We’ve gazed into our crystal ball, read the stars, and turned over our Magic 8 Ball a few times, all in an attempt to divine what trends will affect the limited-service restaurant industry in the coming year.
OK, that’s not what happened. We just poured over 2016 forecasts from more than a dozen restaurant experts and research firms and concluded which of the upcoming trends will have the greatest impact on our side of the industry.
In some cases, these trends simply indicate a tipping point for matters that have been percolating for several years. Other trends are new, the result of an industry that is adapting quickly to its constantly changing customer base.
All of them, though, are sure to leave their mark on quick-service and fast-casual restaurants in 2016.
1. Real food
One trend made its way onto more forecasts than any other: clean eating, or food made with ingredients that are free of additives, antibiotics, and other artificial components.
“It’s been evolving, and the more we’ve talked about it, it’s just increased awareness,” says Bonnie Riggs, restaurant analyst for market research firm The NPD Group. “The trend is toward food and beverages that are considered wholesome and real.”
This links directly with food that is “fresh,” which Riggs says is becoming “the mantra” for healthier food choices that will grow in popularity in 2016.
“Just this past fall, a few large chains made announcements about their ingredients,” says Annika Stensson, director of research communications at the National Restaurant Association (NRA), referencing the move from many companies—including Taco Bell, Papa John’s, and Panera Bread—to take out certain additives. “And we expect to see more.”
But the “real food” concept goes beyond removing certain ingredients; it also includes adding authentic foods, such as ethnic, regional, and local ingredients. Chefs and operators are also making more foods in-house to improve transparency and bring more control over flavor.
Quick serves and fast casuals have been among those adding their own products made in-house, from fresh guacamole at many Mexican-style restaurants to Good Times Burgers and Frozen Custard’s pickles prepared in each restaurant, and from the apricot chutney at Fresh To Order to Wow Bao’s ginger ale.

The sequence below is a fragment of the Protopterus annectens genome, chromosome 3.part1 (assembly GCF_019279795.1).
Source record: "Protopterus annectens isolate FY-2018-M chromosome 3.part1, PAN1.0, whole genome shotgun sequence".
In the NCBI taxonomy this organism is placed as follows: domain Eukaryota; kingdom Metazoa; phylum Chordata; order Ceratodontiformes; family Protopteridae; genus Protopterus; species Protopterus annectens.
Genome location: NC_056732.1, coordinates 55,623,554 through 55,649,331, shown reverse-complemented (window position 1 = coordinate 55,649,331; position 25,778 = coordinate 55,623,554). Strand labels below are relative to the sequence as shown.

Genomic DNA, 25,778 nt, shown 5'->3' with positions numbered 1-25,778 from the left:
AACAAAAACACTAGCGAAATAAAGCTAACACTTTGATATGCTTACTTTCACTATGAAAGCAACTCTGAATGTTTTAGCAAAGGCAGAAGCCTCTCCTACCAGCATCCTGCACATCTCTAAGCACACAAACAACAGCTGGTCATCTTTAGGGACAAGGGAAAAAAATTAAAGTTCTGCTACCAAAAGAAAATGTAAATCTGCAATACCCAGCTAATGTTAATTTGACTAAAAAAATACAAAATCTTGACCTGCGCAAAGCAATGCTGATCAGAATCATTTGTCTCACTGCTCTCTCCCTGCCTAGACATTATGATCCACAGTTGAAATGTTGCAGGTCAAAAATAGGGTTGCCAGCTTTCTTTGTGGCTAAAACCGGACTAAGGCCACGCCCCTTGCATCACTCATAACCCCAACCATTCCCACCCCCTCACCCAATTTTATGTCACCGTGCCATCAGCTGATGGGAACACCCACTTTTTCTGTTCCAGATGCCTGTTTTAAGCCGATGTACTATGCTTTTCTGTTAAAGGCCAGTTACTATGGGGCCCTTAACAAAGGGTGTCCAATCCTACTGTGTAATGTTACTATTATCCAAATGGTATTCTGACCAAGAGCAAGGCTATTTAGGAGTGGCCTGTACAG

2. Chef-driven fast casuals
The inspiration of talented, well-trained, and often fine-dining chefs has always been part of the fast-causal restaurant movement. After all, Chipotle founder Steve Ells is a Culinary Institute of America grad and one-time fine-dining sous chef.
Many have followed Ells into fast casual. There’s Rick Bayless with Xoco, Tortas Frontera, and Frontera Fresco, and Danny Meyer with Shake Shack. Add in Richard Blais, Spike Mendelsohn, Bobby Flay, Bradley Ogden, and dozens of other high-profile chefs, and you get the picture of how attractive fast casual and Fast Casual 2.0 have become.
Among the chefs affiliated with fast-casual operations that opened in 2015 were José Andrés and Joshua Skenes. And those are just the well-known names; dozens of other chefs across the country opened fast casuals or announced their intentions to do so in the coming years.
The chef-driven fast-casual movement has grown so strong that it came in at No. 2 on the NRA”s “What’s Hot” culinary forecast for the coming year, a report done in conjunction with the American Culinary Federation.
“These restaurants are looking at the menu and ingredients as a chef would, rather than a research and development [professional],” Stensson says. “It’s a slightly different way of looking at the menu and the ingredients that go into it.”
Although the multi-concept world has plenty of big quick-service restaurant operators, fast casual is one way for creative chefs to “move beyond one or two great restaurants to expand” their empires, says Andrew Freeman, president of San Francisco restaurant consulting firm Andrew Freeman & Co. “They can find a whole new customer base.”
3. Micro cuisines
For a long time, quick service focused on national trends like burgers and chicken. Then there was the focus on regional flavors and even some ethnic foods, including Mexican and Chinese. But in 2016, expect to see more hyper regional items on the menu.